This post has been created and written by attendees of the 10 day JarvieDigital Bootcamp 2011 – (Interns for summer 2011)
Each post that we will release in the coming days will be about what they learned on that day.
(Photos by Laurel Scott)
The experiences of four interns with the amazing Scott Jarvie at the first day of the ten day photo bootcamp – Day 1
The mantras and sayings:
- “Choose your battles”
- “Creative Solutions”
- “Err on the side of leniency”
- “If it is dark, keep it dark, if it is bright, keep it bright.” (Exposure Compensation)
- “If it is about (some thing) – commit to it.”
- “Cast a big net”
- “The editing process is like a pyramid”
(Photos by Laurel Scott)
Game one: Stand in one place as the photographer and have the model move around you to find different backgrounds.
Game two: Have the model stay in one place and move around her to find different backgrounds.
What was great about this game was that it forced me to look around at places that I wouldn’t normally view as good backgrounds. Having to find a certain number of backgrounds in a limited space was challenging and rewarding.
When picking – make it simple… a yes or no question only. Start with “is the photo in focus,” on the first go-through. The next time you go through the photos ask “is this a photo to give to the client?” And then the next time, you rate the photos with one star (good), and then you look through the one star photos and you pick the two star (great) photos from the good photos. Etc, etc. until you get to the very best top picks.
Photography is not just about the technical aspect of things, but also about the emotional connection to the subject. No matter how technically deficient a photo is, the friends of the person in the photo are still going to love it. The emotion of the photo, the story that goes with it and the location are all very important aspects to a photo in terms of content.
The next “step” past the subject of the photo is the background of the photo. It is important to avoid distractions in the background, so no posts coming out of heads, etc.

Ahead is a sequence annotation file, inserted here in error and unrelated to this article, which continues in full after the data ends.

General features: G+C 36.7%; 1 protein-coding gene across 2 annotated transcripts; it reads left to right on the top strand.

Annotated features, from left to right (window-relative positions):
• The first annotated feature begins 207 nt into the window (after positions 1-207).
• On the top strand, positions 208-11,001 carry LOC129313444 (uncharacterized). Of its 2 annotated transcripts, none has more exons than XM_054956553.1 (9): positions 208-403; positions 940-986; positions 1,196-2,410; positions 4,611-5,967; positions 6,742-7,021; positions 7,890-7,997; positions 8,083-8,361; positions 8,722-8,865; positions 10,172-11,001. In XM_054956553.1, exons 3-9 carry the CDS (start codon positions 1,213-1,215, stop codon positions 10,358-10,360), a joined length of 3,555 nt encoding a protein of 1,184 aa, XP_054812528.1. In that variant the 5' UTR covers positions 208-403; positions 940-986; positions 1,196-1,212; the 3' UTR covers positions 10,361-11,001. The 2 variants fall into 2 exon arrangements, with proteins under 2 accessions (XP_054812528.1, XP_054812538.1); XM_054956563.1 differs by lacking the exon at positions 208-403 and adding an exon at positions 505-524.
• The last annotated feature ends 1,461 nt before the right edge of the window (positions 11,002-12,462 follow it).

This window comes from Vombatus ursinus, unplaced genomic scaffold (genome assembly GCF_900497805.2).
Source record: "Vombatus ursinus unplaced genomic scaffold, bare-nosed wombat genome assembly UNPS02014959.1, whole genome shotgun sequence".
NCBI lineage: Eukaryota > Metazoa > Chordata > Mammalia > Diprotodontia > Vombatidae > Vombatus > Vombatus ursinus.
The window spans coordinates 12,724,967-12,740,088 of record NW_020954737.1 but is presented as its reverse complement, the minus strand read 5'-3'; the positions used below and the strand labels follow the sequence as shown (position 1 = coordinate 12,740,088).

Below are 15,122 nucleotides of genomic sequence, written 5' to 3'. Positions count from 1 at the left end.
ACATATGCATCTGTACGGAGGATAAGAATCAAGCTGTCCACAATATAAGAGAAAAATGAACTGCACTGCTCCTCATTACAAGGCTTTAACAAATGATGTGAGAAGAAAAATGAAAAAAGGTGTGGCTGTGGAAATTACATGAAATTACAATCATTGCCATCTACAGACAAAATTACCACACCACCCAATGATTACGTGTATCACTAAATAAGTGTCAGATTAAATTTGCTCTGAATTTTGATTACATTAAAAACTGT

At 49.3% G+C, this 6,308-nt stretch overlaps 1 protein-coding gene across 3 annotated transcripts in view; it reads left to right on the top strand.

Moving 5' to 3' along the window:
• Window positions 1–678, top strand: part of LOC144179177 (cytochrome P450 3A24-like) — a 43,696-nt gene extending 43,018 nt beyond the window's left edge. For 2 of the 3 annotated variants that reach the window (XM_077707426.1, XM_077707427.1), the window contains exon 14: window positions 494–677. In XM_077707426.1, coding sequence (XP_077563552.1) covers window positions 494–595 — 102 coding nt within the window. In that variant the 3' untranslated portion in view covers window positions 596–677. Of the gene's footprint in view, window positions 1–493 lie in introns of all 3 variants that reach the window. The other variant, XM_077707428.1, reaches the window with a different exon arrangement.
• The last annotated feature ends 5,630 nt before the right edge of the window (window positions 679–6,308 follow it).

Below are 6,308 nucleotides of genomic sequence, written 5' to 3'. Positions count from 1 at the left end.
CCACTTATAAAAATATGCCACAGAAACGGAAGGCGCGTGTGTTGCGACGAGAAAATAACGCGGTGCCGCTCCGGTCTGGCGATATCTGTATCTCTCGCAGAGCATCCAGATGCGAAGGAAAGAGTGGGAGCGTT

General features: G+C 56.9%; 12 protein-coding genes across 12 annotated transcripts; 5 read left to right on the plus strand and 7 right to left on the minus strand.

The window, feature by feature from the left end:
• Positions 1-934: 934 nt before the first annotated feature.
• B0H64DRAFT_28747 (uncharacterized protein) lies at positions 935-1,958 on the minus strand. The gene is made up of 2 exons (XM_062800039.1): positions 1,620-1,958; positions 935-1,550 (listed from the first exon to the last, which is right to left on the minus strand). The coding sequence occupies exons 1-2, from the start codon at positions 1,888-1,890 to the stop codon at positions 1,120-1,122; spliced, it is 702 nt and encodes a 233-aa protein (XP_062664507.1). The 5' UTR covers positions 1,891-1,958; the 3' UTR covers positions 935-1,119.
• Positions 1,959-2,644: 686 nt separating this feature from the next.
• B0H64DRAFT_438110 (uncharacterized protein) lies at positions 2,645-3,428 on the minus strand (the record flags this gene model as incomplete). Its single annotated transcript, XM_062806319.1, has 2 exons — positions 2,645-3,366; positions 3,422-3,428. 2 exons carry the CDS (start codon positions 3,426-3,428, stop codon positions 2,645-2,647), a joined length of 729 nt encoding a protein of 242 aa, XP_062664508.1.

Looking at the background and not becoming too focused on the subject is important. Looking at the whole frame while shooting and not just getting caught up in looking just at the center of the frame or just at the face of the subject – is very important.
The expectations for different kinds of photoshoots are very different. If you are photographing for an individual, say their wedding, versus for a fashion magazine, the expectations for what the photos will look like are different. The photos will be used in different ways and their purposes are very different, so the way the photo is taken and edited will be drastically different – and it is important to keep this in mind when taking the photos for differing clients.
(Photos by Angela Terry)
“Just because there is a war doesn’t mean you have to fight all the little battles.”
In photography we have to choose our battles. You don’t want to use your energy on all the battles, “choose the battles that will make the most impact.”
You want to find the beauty or even the awesome that is all around you, but you still must pick your battle. It might take more time for the awesome shot, is it worth it? Is there time? Is the client wanting it or even getting the idea? Is it worth the battle or can the shot be done easier and in less time with almost the same amount awesomeness.
Choose your battle and make impact
(Photo by Angela Terry)
(Photos by Jeff Bushaw)
Scott Jarvie’s Photography Bootcamp
Day 1 –
We started out the day with introductions to get to know each other, and for Scott to give us his story of where he started on his path of photography. This also gave Scott the chance to get a bit of a baseline to what level each of us are currently at in our photography learning curve.